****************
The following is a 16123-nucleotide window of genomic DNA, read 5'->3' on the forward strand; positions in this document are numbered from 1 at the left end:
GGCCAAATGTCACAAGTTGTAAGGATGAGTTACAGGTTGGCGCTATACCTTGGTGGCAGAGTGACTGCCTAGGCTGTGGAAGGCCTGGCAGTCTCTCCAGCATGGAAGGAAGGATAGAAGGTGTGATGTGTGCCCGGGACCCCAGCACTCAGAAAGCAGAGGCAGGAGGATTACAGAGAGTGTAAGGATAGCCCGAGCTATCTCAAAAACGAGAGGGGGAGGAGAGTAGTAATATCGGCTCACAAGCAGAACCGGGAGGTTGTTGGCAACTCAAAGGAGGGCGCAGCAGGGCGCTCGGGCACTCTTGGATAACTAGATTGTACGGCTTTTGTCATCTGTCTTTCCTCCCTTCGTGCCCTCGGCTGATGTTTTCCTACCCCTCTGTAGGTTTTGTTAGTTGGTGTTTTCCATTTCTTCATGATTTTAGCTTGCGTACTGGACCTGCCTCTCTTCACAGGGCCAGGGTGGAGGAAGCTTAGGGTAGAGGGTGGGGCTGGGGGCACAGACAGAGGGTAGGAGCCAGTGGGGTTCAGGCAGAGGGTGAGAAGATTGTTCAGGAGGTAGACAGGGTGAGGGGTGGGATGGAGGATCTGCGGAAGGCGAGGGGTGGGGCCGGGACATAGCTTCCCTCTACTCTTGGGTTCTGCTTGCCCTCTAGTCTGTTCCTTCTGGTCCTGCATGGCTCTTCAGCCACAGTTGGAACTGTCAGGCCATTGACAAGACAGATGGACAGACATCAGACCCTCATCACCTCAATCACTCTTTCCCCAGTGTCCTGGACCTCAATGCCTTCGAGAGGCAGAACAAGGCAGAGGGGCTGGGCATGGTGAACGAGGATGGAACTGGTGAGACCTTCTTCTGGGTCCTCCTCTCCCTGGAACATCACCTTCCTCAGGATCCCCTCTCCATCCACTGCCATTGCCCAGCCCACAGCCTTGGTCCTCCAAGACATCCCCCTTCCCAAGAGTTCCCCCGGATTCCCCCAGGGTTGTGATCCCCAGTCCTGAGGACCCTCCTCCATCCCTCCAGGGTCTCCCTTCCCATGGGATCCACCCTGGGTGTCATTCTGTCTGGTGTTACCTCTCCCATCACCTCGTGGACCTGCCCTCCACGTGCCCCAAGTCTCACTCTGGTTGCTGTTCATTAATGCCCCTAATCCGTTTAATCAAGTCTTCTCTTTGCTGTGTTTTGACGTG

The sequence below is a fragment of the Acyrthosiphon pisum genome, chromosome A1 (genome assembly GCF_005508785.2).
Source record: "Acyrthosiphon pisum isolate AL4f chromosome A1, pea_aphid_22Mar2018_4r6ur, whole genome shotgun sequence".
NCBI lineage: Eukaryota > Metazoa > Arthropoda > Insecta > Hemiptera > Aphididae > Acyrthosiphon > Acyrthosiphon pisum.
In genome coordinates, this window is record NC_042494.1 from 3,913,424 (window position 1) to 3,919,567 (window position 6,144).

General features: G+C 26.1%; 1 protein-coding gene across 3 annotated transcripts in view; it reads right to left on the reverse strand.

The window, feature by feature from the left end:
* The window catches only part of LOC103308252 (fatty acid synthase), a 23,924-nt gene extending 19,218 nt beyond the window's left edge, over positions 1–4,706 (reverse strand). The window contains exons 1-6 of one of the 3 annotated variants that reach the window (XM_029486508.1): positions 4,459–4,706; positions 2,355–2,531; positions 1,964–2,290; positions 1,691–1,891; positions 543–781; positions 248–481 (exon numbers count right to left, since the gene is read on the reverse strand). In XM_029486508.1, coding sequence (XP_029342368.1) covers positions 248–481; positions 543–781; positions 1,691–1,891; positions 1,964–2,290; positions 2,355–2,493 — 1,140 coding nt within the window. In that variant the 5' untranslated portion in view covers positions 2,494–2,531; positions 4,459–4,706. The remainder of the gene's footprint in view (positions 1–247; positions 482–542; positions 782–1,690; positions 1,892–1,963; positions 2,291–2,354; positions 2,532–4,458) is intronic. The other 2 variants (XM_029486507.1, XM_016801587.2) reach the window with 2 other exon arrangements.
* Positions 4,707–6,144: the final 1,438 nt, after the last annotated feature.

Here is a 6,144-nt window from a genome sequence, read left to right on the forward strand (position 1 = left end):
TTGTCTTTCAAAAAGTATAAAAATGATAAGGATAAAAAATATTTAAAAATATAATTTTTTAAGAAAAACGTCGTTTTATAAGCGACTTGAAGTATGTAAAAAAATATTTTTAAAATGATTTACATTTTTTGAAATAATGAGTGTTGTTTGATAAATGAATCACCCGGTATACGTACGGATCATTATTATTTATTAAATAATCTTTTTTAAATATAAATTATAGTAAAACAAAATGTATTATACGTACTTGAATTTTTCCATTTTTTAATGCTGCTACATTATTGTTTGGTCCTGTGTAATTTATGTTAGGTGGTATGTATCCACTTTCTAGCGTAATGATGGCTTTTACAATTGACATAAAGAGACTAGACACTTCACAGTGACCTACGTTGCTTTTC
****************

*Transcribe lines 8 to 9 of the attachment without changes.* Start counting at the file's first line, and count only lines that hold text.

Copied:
The window, feature by feature from the left end:
* The window catches only part of LOC103308252 (fatty acid synthase), a 23,924-nt gene extending 19,218 nt beyond the window's left edge, over positions 1–4,706 (reverse strand). The window contains exons 1-6 of one of the 3 annotated variants that reach the window (XM_029486508.1): positions 4,459–4,706; positions 2,355–2,531; positions 1,964–2,290; positions 1,691–1,891; positions 543–781; positions 248–481 (exon numbers count right to left, since the gene is read on the reverse strand). In XM_029486508.1, coding sequence (XP_029342368.1) covers positions 248–481; positions 543–781; positions 1,691–1,891; positions 1,964–2,290; positions 2,355–2,493 — 1,140 coding nt within the window. In that variant the 5' untranslated portion in view covers positions 2,494–2,531; positions 4,459–4,706. The remainder of the gene's footprint in view (positions 1–247; positions 482–542; positions 782–1,690; positions 1,892–1,963; positions 2,291–2,354; positions 2,532–4,458) is intronic. The other 2 variants (XM_029486507.1, XM_016801587.2) reach the window with 2 other exon arrangements.